Measuring Shrinkage: Shrink-Rate calculations


During the molding process, elevated temperatures and pressure are used to vulcanize (or “cure”) the rubber compound in the mold cavity. The resulting o-ring (or other rubber shape) is, at room temperature, smaller than the cavity that was used.

This difference between the thermal expansion of the mold material — typically steel — where the cavity is machined and the rubber compound results in a “shrink rate” calculated as:

shrink rate = (cavity dimension – part length) / cavity dimension) [typical units in/in]

This shrinkage value is applied to the desired finished part size to “scale up” the cavity. The resulting cavity dimension is calculated as:

Cavity Dimension = finished part length / (1- shrink rate)

For example:

Shrinkage rate testing was performed on a 70 Shore A Nitrile (Buna-N), Ethylene-Propylene (EP), Fluorosilicone (FVMQ), and 75 Shore A Fluorocarbon (FKM). The Fluorosilicone and Fluorocarbon materials undergo a secondary vulcanization process called post-curing.

During the post-curing process, the molded parts were baked in a ventilated oven at a specific time and temperature recommended by the material manufacturer, or at a temperature greater than the service temperature of the final application.

This was done to drive off any residual volatiles (processing additives, curing catalyst) resulting from the initial vulcanization process. These volatiles must be eliminated to mitigate potential outgassing that can be a source of contamination in food, medical, electronic or other sensitive applications.

An important note — post-curing also promotes further cross-linking of the elastomer’s polymer chains, which results in improved physical properties like tensile strength, elongation, compression set resistance, chemical resistance, and, for this focus, additional shrinkage.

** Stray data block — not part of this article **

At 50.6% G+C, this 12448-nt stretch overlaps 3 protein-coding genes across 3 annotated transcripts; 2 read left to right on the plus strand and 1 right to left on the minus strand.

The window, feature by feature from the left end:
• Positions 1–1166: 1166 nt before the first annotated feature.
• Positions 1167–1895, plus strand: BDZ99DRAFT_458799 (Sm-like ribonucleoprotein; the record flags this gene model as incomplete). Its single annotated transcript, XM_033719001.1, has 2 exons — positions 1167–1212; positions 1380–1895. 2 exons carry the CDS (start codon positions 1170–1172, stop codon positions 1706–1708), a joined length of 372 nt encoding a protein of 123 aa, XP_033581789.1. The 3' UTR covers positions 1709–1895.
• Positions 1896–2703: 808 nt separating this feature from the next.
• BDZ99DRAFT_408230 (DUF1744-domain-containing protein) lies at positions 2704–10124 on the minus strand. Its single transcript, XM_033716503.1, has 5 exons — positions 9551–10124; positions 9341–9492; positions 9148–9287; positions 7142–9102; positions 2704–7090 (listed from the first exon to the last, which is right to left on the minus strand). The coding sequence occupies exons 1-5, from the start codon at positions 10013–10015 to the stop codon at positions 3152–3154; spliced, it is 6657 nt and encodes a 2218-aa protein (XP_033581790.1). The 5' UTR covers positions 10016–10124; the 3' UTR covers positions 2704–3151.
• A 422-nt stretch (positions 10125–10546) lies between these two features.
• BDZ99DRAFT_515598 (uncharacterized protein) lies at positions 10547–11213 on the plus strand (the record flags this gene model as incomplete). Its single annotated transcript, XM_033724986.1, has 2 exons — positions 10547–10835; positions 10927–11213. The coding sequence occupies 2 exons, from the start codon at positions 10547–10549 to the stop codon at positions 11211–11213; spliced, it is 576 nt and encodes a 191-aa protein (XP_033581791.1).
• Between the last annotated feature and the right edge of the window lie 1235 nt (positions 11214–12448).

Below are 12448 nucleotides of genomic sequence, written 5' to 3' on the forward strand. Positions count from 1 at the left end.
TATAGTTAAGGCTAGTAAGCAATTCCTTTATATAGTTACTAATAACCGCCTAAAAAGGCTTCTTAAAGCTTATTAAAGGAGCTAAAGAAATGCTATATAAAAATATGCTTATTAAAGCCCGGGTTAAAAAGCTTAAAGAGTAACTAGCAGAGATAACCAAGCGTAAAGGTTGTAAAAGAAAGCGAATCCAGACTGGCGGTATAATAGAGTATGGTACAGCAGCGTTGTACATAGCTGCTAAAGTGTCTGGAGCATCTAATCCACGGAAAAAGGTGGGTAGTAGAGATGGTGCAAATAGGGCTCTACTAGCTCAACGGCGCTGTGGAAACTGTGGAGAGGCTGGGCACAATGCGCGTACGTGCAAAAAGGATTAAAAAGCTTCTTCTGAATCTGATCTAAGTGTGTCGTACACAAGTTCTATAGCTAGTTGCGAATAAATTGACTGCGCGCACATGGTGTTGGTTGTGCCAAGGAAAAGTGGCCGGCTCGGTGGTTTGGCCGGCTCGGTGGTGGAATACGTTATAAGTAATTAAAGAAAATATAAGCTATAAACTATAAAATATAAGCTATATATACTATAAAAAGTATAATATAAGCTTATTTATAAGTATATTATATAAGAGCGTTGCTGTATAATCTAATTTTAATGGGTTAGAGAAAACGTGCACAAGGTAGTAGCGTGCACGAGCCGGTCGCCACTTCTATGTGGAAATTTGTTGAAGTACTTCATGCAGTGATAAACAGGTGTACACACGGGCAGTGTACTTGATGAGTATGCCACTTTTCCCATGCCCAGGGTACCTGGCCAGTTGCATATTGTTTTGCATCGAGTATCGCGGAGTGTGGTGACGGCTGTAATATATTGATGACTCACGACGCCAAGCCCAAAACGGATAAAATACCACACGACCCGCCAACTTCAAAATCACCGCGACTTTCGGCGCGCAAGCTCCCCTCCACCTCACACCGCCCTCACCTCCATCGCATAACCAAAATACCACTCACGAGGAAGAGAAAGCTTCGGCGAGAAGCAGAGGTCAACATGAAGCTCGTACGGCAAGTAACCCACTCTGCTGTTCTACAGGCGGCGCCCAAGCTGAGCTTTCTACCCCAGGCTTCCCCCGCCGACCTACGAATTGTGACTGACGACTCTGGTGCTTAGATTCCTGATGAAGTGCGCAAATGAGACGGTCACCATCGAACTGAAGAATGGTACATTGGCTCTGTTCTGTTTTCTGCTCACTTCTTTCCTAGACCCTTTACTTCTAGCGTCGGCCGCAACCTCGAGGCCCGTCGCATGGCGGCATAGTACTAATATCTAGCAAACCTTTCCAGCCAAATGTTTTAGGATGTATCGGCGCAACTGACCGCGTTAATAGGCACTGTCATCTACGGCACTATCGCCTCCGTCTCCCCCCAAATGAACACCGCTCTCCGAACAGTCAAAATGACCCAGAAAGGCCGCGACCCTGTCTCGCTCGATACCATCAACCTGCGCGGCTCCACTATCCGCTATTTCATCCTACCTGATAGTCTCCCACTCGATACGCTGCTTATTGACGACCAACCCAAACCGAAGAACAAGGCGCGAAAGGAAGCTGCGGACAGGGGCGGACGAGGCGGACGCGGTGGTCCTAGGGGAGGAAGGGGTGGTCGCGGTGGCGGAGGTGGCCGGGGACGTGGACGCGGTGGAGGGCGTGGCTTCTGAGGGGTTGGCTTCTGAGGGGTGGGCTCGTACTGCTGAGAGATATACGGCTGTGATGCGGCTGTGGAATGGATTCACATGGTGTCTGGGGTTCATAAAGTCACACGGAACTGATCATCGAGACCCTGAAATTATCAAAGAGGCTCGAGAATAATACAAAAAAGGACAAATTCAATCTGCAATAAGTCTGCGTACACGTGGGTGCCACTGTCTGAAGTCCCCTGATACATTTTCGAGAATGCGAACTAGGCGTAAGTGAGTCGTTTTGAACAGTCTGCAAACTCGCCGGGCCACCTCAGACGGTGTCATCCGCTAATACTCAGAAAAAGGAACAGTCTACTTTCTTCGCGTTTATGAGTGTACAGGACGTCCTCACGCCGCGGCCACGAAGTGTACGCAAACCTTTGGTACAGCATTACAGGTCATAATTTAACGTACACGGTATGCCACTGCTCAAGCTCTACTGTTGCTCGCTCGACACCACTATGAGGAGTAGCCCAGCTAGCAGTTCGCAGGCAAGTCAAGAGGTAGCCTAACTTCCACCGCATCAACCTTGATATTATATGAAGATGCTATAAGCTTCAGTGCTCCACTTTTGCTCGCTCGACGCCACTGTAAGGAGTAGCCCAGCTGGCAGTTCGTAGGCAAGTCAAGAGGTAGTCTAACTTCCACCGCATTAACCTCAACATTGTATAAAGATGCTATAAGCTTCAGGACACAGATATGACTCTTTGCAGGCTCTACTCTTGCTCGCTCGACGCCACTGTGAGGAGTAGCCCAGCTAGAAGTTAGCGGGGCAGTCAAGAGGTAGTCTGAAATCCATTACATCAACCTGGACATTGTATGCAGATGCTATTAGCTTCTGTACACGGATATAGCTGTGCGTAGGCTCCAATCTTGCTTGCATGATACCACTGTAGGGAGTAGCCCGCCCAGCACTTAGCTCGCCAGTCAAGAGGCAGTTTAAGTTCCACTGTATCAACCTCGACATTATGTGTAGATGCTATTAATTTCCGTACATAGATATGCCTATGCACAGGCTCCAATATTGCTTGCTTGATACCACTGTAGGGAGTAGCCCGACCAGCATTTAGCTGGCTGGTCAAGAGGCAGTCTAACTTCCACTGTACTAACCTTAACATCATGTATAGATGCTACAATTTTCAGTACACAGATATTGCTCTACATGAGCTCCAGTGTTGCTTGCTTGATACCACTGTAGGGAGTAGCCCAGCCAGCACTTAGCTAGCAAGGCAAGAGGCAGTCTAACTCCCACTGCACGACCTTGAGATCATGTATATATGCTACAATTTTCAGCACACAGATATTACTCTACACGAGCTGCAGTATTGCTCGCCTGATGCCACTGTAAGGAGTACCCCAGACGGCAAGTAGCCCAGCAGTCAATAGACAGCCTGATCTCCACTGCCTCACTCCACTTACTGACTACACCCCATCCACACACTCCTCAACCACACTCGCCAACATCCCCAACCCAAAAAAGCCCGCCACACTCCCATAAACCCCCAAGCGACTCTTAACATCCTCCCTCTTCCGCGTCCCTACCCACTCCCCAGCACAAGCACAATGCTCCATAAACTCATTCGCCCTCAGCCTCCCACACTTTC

The following picture shows the steel transfer tool with a “small,” “medium,” and “large” cavity of known sizes, and three separate heats of the molded fluorosilicone material. Each of the sizes were measured, and the corresponding shrink rate was calculated and averaged for each size.




The table below shows the cavity dimensions, finished part measurements and the calculated shrink rate.





Material shrinkage is not always easy to predict, and there are several factors that can affect the shrink rate of rubber. Primarily, the molding method — in conjunction with processing — has the most influence. Molding methods include compression, transfer and injection. Each method of rubber delivery to the cavity shears the compound at different rates affecting the viscosity, flow, polymer orientation, and, ultimately, the shrink when the rubber part is vulcanized.

Typical processing adjustments include temperature, time, pressure (injection and clamp), and speed. Higher mold temperature can lead to more pronounced shrink rates due to the thermal expansion of the mold material.

Even part geometry and shape can affect how much, or how little, specific features of the finished part actually shrink.

Shrinkage may also be affected by additives such as curatives, fillers or lubrication. Peroxide-cured material, for example, can have a higher shrink rate then sulfur-cured systems.

In certain circumstances — because of the sometimes unpredictable nature of shrinkage — building a prototype may be warranted. The prototype would be tested under conditions as similar as possible to what would be seen in a production environment. This is meant to validate the molding process and check the finished part sizes. Appropriate adjustments to cavity size are then made if required.

Prototype tooling can be done from simple O-rings tools to highly complex insert molds. Small production tooling can also benefit the customer because it allows parts to be tried in the actual design to assure proper fit before creating larger cavity production tooling.

If all goes well, the finished part will dimensionally fall in the specified tolerance range.